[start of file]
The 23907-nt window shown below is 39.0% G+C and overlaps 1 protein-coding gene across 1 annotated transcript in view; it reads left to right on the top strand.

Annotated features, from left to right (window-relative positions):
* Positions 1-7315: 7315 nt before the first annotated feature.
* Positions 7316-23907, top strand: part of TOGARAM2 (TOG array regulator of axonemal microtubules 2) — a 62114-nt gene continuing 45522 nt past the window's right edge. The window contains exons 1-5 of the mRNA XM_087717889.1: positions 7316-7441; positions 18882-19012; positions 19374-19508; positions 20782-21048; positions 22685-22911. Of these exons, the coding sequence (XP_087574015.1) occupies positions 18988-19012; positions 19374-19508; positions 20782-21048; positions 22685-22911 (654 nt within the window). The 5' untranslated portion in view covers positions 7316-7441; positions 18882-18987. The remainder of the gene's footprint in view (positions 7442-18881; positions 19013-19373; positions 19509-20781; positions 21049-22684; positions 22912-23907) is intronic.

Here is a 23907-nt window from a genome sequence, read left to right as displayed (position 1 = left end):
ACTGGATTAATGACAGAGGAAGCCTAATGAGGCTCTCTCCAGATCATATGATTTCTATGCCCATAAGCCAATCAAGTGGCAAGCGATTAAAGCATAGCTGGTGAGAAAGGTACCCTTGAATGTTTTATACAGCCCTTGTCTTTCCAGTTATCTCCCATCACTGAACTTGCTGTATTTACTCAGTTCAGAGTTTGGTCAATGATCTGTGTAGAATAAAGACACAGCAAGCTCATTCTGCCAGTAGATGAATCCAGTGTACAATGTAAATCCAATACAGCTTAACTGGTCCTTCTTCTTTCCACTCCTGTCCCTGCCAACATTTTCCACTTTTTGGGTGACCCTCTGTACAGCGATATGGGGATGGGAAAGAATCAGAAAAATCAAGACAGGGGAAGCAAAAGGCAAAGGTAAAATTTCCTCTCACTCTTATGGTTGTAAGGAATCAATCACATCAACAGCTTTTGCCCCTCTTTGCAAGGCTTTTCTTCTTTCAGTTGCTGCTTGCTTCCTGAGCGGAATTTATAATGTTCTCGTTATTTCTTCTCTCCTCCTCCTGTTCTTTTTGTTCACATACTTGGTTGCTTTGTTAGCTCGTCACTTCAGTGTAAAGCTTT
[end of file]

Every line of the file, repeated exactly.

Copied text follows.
The 23907-nt window shown below is 39.0% G+C and overlaps 1 protein-coding gene across 1 annotated transcript in view; it reads left to right on the top strand.

Annotated features, from left to right (window-relative positions):
* Positions 1-7315: 7315 nt before the first annotated feature.
* Positions 7316-23907, top strand: part of TOGARAM2 (TOG array regulator of axonemal microtubules 2) — a 62114-nt gene continuing 45522 nt past the window's right edge. The window contains exons 1-5 of the mRNA XM_087717889.1: positions 7316-7441; positions 18882-19012; positions 19374-19508; positions 20782-21048; positions 22685-22911. Of these exons, the coding sequence (XP_087574015.1) occupies positions 18988-19012; positions 19374-19508; positions 20782-21048; positions 22685-22911 (654 nt within the window). The 5' untranslated portion in view covers positions 7316-7441; positions 18882-18987. The remainder of the gene's footprint in view (positions 7442-18881; positions 19013-19373; positions 19509-20781; positions 21049-22684; positions 22912-23907) is intronic.

Here is a 23907-nt window from a genome sequence, read left to right as displayed (position 1 = left end):
ACTGGATTAATGACAGAGGAAGCCTAATGAGGCTCTCTCCAGATCATATGATTTCTATGCCCATAAGCCAATCAAGTGGCAAGCGATTAAAGCATAGCTGGTGAGAAAGGTACCCTTGAATGTTTTATACAGCCCTTGTCTTTCCAGTTATCTCCCATCACTGAACTTGCTGTATTTACTCAGTTCAGAGTTTGGTCAATGATCTGTGTAGAATAAAGACACAGCAAGCTCATTCTGCCAGTAGATGAATCCAGTGTACAATGTAAATCCAATACAGCTTAACTGGTCCTTCTTCTTTCCACTCCTGTCCCTGCCAACATTTTCCACTTTTTGGGTGACCCTCTGTACAGCGATATGGGGATGGGAAAGAATCAGAAAAATCAAGACAGGGGAAGCAAAAGGCAAAGGTAAAATTTCCTCTCACTCTTATGGTTGTAAGGAATCAATCACATCAACAGCTTTTGCCCCTCTTTGCAAGGCTTTTCTTCTTTCAGTTGCTGCTTGCTTCCTGAGCGGAATTTATAATGTTCTCGTTATTTCTTCTCTCCTCCTCCTGTTCTTTTTGTTCACATACTTGGTTGCTTTGTTAGCTCGTCACTTCAGTGTAAAGCTTT